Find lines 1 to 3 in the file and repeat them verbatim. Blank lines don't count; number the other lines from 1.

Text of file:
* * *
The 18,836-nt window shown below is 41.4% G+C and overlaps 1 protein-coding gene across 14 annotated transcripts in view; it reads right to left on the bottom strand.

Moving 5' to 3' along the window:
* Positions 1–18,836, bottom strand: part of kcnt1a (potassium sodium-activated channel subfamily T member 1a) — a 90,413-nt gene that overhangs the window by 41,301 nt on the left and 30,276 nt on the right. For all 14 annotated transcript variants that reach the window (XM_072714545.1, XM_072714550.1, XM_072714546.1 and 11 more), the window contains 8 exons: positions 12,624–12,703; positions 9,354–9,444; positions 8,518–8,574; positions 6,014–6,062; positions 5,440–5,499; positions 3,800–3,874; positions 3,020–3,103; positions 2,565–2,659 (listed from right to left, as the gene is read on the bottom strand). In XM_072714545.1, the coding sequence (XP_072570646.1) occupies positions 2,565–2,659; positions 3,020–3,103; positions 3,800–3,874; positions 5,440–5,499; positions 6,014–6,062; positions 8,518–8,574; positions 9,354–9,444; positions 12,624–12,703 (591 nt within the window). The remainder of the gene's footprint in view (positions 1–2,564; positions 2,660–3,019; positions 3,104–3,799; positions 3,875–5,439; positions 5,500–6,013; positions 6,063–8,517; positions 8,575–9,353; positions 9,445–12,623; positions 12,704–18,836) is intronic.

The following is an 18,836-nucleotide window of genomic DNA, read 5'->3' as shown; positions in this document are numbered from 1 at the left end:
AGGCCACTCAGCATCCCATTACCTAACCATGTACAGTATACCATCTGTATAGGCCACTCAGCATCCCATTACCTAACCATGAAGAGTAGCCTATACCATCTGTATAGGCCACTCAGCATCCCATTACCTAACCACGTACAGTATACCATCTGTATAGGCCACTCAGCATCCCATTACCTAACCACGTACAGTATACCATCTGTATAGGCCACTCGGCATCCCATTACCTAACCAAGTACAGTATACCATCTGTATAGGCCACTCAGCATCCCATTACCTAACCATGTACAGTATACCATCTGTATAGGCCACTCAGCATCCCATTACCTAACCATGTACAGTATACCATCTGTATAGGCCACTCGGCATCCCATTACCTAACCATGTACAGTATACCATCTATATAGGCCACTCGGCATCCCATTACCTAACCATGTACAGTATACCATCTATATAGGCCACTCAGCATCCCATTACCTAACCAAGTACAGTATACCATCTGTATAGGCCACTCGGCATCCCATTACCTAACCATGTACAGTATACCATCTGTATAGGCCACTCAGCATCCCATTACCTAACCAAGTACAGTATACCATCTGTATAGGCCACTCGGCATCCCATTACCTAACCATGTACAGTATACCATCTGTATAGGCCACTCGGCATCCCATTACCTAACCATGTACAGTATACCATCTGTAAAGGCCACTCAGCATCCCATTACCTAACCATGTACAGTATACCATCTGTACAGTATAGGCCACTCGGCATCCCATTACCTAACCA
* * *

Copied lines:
The 18,836-nt window shown below is 41.4% G+C and overlaps 1 protein-coding gene across 14 annotated transcripts in view; it reads right to left on the bottom strand.

Moving 5' to 3' along the window:
* Positions 1–18,836, bottom strand: part of kcnt1a (potassium sodium-activated channel subfamily T member 1a) — a 90,413-nt gene that overhangs the window by 41,301 nt on the left and 30,276 nt on the right. For all 14 annotated transcript variants that reach the window (XM_072714545.1, XM_072714550.1, XM_072714546.1 and 11 more), the window contains 8 exons: positions 12,624–12,703; positions 9,354–9,444; positions 8,518–8,574; positions 6,014–6,062; positions 5,440–5,499; positions 3,800–3,874; positions 3,020–3,103; positions 2,565–2,659 (listed from right to left, as the gene is read on the bottom strand). In XM_072714545.1, the coding sequence (XP_072570646.1) occupies positions 2,565–2,659; positions 3,020–3,103; positions 3,800–3,874; positions 5,440–5,499; positions 6,014–6,062; positions 8,518–8,574; positions 9,354–9,444; positions 12,624–12,703 (591 nt within the window). The remainder of the gene's footprint in view (positions 1–2,564; positions 2,660–3,019; positions 3,104–3,799; positions 3,875–5,439; positions 5,500–6,013; positions 6,063–8,517; positions 8,575–9,353; positions 9,445–12,623; positions 12,704–18,836) is intronic.